8. Eric P. Bettinger & Bridget Terry Long & Philip Oreopoulos & Lisa Sanbonmatsu, 2009. "The Role of Simplification and Information in College Decisions: Results from the H&R Block FAFSA Experiment," NBER Working Papers 15361, National Bureau of Economic Research, Inc.
    Full references (including those not matched with items on IDEAS)

    Most related items

    These are the items that most often cite the same works as this one and are cited by the same works as this one.
    1. Eric Bettinger & Oded Gurantz & Laura Kawano & Bruce Sacerdote, 2016. "The Long Run Impacts of Merit Aid: Evidence from California’s Cal Grant," NBER Working Papers 22347, National Bureau of Economic Research, Inc.
    2. Scott Carrell & Bruce Sacerdote, 2017. "Why Do College-Going Interventions Work?," American Economic Journal: Applied Economics, American Economic Association, vol. 9(3), pages 124-151, July.
    3. Kelley, Clare & Lanot, Gauthier, 2002. "Consumption Patterns Over Pay Periods," Economic Research Papers 269469, University of Warwick - Department of Economics.
    4. Maclean, Johanna Catherine & Hill, Terrence D., 2015. "Leaving school in an economic downturn and self-esteem across early and middle adulthood," Labour Economics, Elsevier, vol. 37(C), pages 1-12.
    5. Dan A. Black, 2009. "Comment on "The Role of Fringe Benefits in Employer and Workforce Dynamics"," NBER Chapters, in: Producer Dynamics: New Evidence from Micro Data, pages 505-509, National Bureau of Economic Research, Inc.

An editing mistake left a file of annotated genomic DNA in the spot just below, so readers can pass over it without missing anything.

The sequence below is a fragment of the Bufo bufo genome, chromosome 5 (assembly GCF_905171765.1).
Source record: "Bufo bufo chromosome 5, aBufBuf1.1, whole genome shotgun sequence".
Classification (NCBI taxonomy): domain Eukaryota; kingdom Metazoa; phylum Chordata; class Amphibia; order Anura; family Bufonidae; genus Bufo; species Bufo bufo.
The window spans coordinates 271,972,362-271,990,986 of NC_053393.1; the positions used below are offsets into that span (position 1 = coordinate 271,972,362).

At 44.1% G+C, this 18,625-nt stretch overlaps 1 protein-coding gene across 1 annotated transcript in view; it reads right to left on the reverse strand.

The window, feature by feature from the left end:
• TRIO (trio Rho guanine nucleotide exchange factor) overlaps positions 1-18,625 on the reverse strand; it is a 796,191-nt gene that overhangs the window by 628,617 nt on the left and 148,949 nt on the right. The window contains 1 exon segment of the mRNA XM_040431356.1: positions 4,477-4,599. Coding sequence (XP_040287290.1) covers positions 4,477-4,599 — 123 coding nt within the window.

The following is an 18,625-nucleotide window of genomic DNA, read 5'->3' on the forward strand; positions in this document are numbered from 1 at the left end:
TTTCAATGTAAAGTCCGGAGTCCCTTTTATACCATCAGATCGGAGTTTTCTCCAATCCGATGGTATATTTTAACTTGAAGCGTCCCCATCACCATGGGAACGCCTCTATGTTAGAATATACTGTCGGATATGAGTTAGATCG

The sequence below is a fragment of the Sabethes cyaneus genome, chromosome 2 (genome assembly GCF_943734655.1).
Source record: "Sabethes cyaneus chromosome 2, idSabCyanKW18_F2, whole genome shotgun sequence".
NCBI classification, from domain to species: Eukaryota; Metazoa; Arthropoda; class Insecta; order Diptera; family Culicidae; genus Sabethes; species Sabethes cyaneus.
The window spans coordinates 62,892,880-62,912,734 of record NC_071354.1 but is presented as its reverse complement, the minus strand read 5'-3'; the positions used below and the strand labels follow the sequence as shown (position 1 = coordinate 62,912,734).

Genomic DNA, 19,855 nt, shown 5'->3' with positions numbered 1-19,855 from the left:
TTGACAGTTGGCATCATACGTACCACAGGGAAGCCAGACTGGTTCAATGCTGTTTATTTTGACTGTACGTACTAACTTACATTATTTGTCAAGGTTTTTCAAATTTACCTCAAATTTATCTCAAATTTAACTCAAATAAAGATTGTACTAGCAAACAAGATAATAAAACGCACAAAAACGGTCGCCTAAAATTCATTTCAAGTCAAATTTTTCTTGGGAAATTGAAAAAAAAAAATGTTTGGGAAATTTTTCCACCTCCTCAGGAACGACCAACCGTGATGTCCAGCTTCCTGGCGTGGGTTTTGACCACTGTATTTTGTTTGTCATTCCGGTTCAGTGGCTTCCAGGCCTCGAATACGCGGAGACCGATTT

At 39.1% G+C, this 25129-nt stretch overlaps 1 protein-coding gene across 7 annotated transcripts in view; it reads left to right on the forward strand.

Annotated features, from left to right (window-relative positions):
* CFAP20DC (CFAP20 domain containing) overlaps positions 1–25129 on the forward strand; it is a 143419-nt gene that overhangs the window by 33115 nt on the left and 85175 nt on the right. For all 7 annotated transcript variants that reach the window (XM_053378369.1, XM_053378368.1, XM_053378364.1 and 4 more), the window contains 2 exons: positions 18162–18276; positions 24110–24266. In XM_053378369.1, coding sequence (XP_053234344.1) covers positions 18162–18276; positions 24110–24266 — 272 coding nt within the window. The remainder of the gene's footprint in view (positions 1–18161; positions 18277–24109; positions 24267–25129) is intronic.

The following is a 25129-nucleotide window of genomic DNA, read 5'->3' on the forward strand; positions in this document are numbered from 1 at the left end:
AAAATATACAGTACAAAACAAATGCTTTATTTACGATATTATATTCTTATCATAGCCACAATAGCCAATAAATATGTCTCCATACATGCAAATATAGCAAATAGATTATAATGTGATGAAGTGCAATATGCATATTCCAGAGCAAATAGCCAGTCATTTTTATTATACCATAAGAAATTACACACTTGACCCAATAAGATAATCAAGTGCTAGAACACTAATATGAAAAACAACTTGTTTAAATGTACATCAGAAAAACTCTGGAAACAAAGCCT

6. David Deming & Susan Dynarski, 2009. "Into College, Out of Poverty? Policies to Increase the Postsecondary Attainment of the Poor," NBER Working Papers 15387, National Bureau of Economic Research, Inc.
    7. Dongwoo Kim & Daniel Wilhelm, 2017. "Powerful t-Tests in the presence of nonclassical measurement error," CeMMAP working papers CWP57/17, Centre for Microdata Methods and Practice, Institute for Fiscal Studies.
    8. Timothy J. Bartik & Brad J. Hershbein & Marta Lachowska, 2015. "The Effects of the Kalamazoo Promise Scholarship on College Enrollment, Persistence, and Completion," Upjohn Working Papers 15-228, W.E. Upjohn Institute for Employment Research.
    9. Howell, Jessica S. & Pender, Matea, 2016. "The costs and benefits of enrolling in an academically matched college," Economics of Education Review, Elsevier, vol. 51(C), pages 152-168.
    10. Kautz, Tim & Heckman, James J. & Diris, Ron & ter Weel, Bas & Borghans, Lex, 2014. "Fostering and Measuring Skills: Improving Cognitive and Non-Cognitive Skills to Promote Lifetime Success," IZA Discussion Papers 8696, Institute of Labor Economics (IZA).
    11. Per Johansson & Per Skedinger, 2009. "Misreporting in register data on disability status: evidence from the Swedish Public Employment Service," Empirical Economics, Springer, vol. 37(2), pages 411-434, October.
    12. Petri Böckerman & John Cawley & Jutta Viinikainen & Terho Lehtimäki & Suvi Rovio & Ilkka Seppälä & Jaakko Pehkonen & Olli Raitakari, 2019. "The effect of weight on labor market outcomes: An application of genetic instrumental variables," Health Economics, John Wiley & Sons, Ltd., vol. 28(1), pages 65-77, January.
    13. Vitaliy Strohush & Justin Wanner, 2015. "College Degree for Everyone?," International Advances in Economic Research, Springer;International Atlantic Economic Society, vol. 21(3), pages 261-273, August.
    14. James Heckman & Tim Kautz, 2013. "Fostering and Measuring Skills: Interventions That Improve Character and Cognition," Working Papers 2013-019, Human Capital and Economic Opportunity Working Group.